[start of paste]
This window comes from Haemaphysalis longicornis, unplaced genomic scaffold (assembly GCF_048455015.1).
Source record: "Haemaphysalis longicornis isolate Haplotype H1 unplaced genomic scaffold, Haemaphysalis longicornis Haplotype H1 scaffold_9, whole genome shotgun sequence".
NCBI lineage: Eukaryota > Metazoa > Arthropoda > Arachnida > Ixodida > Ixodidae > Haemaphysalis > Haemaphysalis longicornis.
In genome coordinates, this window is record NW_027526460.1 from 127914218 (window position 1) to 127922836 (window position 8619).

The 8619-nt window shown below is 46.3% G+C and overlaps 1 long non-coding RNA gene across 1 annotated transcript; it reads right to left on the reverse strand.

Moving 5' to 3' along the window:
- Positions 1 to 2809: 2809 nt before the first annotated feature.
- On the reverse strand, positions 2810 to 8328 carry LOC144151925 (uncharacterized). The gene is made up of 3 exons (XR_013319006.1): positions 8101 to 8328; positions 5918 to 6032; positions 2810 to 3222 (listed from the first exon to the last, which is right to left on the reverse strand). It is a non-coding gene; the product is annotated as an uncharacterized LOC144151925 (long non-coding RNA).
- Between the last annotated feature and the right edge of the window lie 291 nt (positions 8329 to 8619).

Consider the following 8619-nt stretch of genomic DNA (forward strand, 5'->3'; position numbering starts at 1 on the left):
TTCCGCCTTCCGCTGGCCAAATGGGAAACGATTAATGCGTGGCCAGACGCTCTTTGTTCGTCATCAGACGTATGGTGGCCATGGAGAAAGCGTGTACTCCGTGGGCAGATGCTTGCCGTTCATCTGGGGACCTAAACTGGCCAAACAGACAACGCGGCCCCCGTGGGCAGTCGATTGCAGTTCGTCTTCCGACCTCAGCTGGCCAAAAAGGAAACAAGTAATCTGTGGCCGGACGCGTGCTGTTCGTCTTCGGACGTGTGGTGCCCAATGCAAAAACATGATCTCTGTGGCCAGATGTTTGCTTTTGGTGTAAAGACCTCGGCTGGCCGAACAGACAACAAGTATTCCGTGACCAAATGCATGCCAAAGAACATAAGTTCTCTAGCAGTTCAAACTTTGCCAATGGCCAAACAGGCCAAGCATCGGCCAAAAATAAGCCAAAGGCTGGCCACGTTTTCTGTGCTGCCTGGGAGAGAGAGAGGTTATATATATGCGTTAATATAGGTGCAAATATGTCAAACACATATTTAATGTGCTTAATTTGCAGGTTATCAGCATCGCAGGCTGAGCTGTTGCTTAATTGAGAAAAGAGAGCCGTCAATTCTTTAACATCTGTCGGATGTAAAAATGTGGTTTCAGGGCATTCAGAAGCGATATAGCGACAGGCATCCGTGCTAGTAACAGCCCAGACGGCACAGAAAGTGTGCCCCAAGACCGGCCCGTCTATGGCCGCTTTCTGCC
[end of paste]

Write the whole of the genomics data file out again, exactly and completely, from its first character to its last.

This window comes from Haemaphysalis longicornis, unplaced genomic scaffold (assembly GCF_048455015.1).
Source record: "Haemaphysalis longicornis isolate Haplotype H1 unplaced genomic scaffold, Haemaphysalis longicornis Haplotype H1 scaffold_9, whole genome shotgun sequence".
NCBI lineage: Eukaryota > Metazoa > Arthropoda > Arachnida > Ixodida > Ixodidae > Haemaphysalis > Haemaphysalis longicornis.
In genome coordinates, this window is record NW_027526460.1 from 127914218 (window position 1) to 127922836 (window position 8619).

The 8619-nt window shown below is 46.3% G+C and overlaps 1 long non-coding RNA gene across 1 annotated transcript; it reads right to left on the reverse strand.

Moving 5' to 3' along the window:
- Positions 1 to 2809: 2809 nt before the first annotated feature.
- On the reverse strand, positions 2810 to 8328 carry LOC144151925 (uncharacterized). The gene is made up of 3 exons (XR_013319006.1): positions 8101 to 8328; positions 5918 to 6032; positions 2810 to 3222 (listed from the first exon to the last, which is right to left on the reverse strand). It is a non-coding gene; the product is annotated as an uncharacterized LOC144151925 (long non-coding RNA).
- Between the last annotated feature and the right edge of the window lie 291 nt (positions 8329 to 8619).

Consider the following 8619-nt stretch of genomic DNA (forward strand, 5'->3'; position numbering starts at 1 on the left):
TTCCGCCTTCCGCTGGCCAAATGGGAAACGATTAATGCGTGGCCAGACGCTCTTTGTTCGTCATCAGACGTATGGTGGCCATGGAGAAAGCGTGTACTCCGTGGGCAGATGCTTGCCGTTCATCTGGGGACCTAAACTGGCCAAACAGACAACGCGGCCCCCGTGGGCAGTCGATTGCAGTTCGTCTTCCGACCTCAGCTGGCCAAAAAGGAAACAAGTAATCTGTGGCCGGACGCGTGCTGTTCGTCTTCGGACGTGTGGTGCCCAATGCAAAAACATGATCTCTGTGGCCAGATGTTTGCTTTTGGTGTAAAGACCTCGGCTGGCCGAACAGACAACAAGTATTCCGTGACCAAATGCATGCCAAAGAACATAAGTTCTCTAGCAGTTCAAACTTTGCCAATGGCCAAACAGGCCAAGCATCGGCCAAAAATAAGCCAAAGGCTGGCCACGTTTTCTGTGCTGCCTGGGAGAGAGAGAGGTTATATATATGCGTTAATATAGGTGCAAATATGTCAAACACATATTTAATGTGCTTAATTTGCAGGTTATCAGCATCGCAGGCTGAGCTGTTGCTTAATTGAGAAAAGAGAGCCGTCAATTCTTTAACATCTGTCGGATGTAAAAATGTGGTTTCAGGGCATTCAGAAGCGATATAGCGACAGGCATCCGTGCTAGTAACAGCCCAGACGGCACAGAAAGTGTGCCCCAAGACCGGCCCGTCTATGGCCGCTTTCTGCC